BACKGROUND Lewy body diseases, a family of aging-related neurodegenerative disorders, entail loss of the catecholamine dopamine in the nigrostriatal system and equally severe deficiency of the closely related catecholamine norepinephrine in the heart. The myocardial noradrenergic lesion is associated with major nonmotor symptoms and decreased survival. Numerous mechanisms determine norepinephrine stores, and which of these are altered in Lewy body diseases has not been examined in an integrated way. We used a computational modeling approach to assess comprehensively pathways of cardiac norepinephrine synthesis, storage, release, reuptake, and metabolism in Lewy body diseases. Application of a potentially novel kinetic model identified a pattern of dysfunctional steps contributing to norepinephrine deficiency. We then tested predictions from the model in a new cohort of Parkinson disease patients.METHODS Rate constants were calculated for 17 reactions determining intraneuronal norepinephrine stores. Model predictions were tested by measuring postmortem apical ventricular concentrations and concentration ratios of catechols in controls and patients with Parkinson disease.RESULTS The model identified low rate constants for 3 types of processes in the Lewy body group: catecholamine biosynthesis via tyrosine hydroxylase and aromatic l-amino acid decarboxylase, vesicular storage of dopamine and norepinephrine, and neuronal norepinephrine reuptake via the cell membrane norepinephrine transporter. Postmortem catechols and catechol ratios confirmed this triad of model-predicted functional abnormalities.CONCLUSION Denervation-independent impairments of neurotransmitter biosynthesis, vesicular sequestration, and norepinephrine recycling contribute to the myocardial norepinephrine deficiency attending Lewy body diseases. A proportion of cardiac sympathetic nerves are “sick but not dead,” suggesting targeted disease modification strategies might retard clinical progression.FUNDING Division of Intramural Research, NINDS.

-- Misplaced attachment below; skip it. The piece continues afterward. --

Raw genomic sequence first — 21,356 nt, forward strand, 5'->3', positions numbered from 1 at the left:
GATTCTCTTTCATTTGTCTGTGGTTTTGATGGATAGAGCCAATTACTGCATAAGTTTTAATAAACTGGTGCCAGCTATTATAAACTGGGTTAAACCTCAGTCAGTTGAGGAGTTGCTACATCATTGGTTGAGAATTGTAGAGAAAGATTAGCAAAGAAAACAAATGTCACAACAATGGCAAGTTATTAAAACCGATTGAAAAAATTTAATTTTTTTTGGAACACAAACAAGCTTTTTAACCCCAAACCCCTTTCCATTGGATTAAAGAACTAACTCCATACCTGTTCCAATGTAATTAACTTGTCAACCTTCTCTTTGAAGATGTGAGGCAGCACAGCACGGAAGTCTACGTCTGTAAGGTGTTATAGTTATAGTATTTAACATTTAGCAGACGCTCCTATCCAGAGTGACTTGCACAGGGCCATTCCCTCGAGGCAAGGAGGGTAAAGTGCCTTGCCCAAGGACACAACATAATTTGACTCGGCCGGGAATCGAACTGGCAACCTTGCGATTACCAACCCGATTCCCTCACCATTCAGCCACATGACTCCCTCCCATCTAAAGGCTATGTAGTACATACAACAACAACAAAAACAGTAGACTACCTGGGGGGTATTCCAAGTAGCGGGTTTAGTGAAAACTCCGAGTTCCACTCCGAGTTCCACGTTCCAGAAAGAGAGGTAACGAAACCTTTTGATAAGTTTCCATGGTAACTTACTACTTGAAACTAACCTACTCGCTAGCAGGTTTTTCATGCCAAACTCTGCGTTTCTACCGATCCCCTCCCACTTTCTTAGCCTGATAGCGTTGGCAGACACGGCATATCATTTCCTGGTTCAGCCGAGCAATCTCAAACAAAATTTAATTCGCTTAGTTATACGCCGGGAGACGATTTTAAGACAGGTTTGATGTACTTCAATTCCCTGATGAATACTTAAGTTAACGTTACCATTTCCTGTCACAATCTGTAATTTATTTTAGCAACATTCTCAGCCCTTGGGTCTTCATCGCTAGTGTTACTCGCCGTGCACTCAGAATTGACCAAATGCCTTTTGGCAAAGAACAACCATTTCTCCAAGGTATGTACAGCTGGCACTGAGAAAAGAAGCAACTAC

David S. Goldstein, Mark J. Pekker, Graeme Eisenhofer, Yehonatan Sharabi